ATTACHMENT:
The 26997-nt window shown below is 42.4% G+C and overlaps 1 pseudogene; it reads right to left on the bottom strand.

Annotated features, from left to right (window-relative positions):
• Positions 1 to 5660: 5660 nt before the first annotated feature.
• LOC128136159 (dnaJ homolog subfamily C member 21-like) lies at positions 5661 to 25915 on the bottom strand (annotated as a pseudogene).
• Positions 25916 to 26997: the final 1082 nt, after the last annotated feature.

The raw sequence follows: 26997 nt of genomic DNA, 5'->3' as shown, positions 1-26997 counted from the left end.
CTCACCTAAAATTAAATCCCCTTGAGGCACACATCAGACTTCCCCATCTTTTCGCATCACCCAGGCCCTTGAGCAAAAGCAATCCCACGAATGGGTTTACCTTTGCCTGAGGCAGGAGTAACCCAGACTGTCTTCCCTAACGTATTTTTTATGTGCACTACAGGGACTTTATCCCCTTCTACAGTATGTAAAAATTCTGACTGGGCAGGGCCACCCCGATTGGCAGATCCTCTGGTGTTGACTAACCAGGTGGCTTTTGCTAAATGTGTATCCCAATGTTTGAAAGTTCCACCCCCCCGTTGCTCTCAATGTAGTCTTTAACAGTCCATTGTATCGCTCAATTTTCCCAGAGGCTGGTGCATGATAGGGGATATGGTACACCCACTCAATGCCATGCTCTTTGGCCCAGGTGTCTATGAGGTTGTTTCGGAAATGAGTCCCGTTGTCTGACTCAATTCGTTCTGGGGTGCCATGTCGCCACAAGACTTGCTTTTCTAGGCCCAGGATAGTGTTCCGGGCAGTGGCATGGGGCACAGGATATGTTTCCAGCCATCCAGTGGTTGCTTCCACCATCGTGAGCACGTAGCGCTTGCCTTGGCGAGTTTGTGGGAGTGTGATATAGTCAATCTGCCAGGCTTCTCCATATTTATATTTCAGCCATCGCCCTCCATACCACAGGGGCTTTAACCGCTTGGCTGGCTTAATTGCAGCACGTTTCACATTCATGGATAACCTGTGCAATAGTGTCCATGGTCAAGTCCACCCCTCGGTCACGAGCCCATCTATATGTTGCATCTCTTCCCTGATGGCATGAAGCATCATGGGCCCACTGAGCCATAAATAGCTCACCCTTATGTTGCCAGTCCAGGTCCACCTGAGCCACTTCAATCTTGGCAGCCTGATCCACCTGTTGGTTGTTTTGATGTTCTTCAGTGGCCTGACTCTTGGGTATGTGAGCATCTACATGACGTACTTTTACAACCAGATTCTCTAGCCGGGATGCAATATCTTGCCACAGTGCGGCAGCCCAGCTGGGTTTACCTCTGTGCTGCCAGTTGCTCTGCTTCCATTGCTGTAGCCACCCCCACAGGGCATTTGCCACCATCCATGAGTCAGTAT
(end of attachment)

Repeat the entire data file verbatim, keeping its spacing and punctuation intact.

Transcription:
The 26997-nt window shown below is 42.4% G+C and overlaps 1 pseudogene; it reads right to left on the bottom strand.

Annotated features, from left to right (window-relative positions):
• Positions 1 to 5660: 5660 nt before the first annotated feature.
• LOC128136159 (dnaJ homolog subfamily C member 21-like) lies at positions 5661 to 25915 on the bottom strand (annotated as a pseudogene).
• Positions 25916 to 26997: the final 1082 nt, after the last annotated feature.

The raw sequence follows: 26997 nt of genomic DNA, 5'->3' as shown, positions 1-26997 counted from the left end.
CTCACCTAAAATTAAATCCCCTTGAGGCACACATCAGACTTCCCCATCTTTTCGCATCACCCAGGCCCTTGAGCAAAAGCAATCCCACGAATGGGTTTACCTTTGCCTGAGGCAGGAGTAACCCAGACTGTCTTCCCTAACGTATTTTTTATGTGCACTACAGGGACTTTATCCCCTTCTACAGTATGTAAAAATTCTGACTGGGCAGGGCCACCCCGATTGGCAGATCCTCTGGTGTTGACTAACCAGGTGGCTTTTGCTAAATGTGTATCCCAATGTTTGAAAGTTCCACCCCCCCGTTGCTCTCAATGTAGTCTTTAACAGTCCATTGTATCGCTCAATTTTCCCAGAGGCTGGTGCATGATAGGGGATATGGTACACCCACTCAATGCCATGCTCTTTGGCCCAGGTGTCTATGAGGTTGTTTCGGAAATGAGTCCCGTTGTCTGACTCAATTCGTTCTGGGGTGCCATGTCGCCACAAGACTTGCTTTTCTAGGCCCAGGATAGTGTTCCGGGCAGTGGCATGGGGCACAGGATATGTTTCCAGCCATCCAGTGGTTGCTTCCACCATCGTGAGCACGTAGCGCTTGCCTTGGCGAGTTTGTGGGAGTGTGATATAGTCAATCTGCCAGGCTTCTCCATATTTATATTTCAGCCATCGCCCTCCATACCACAGGGGCTTTAACCGCTTGGCTGGCTTAATTGCAGCACGTTTCACATTCATGGATAACCTGTGCAATAGTGTCCATGGTCAAGTCCACCCCTCGGTCACGAGCCCATCTATATGTTGCATCTCTTCCCTGATGGCATGAAGCATCATGGGCCCACTGAGCCATAAATAGCTCACCCTTATGTTGCCAGTCCAGGTCCACCTGAGCCACTTCAATCTTGGCAGCCTGATCCACCTGTTGGTTGTTTTGATGTTCTTCAGTGGCCTGACTCTTGGGTATGTGAGCATCTACATGACGTACTTTTACAACCAGATTCTCTAGCCGGGATGCAATATCTTGCCACAGTGCGGCAGCCCAGCTGGGTTTACCTCTGTGCTGCCAGTTGCTCTGCTTCCATTGCTGTAGCCACCCCCACAGGGCATTTGCCACCATCCATGAGTCAGTAT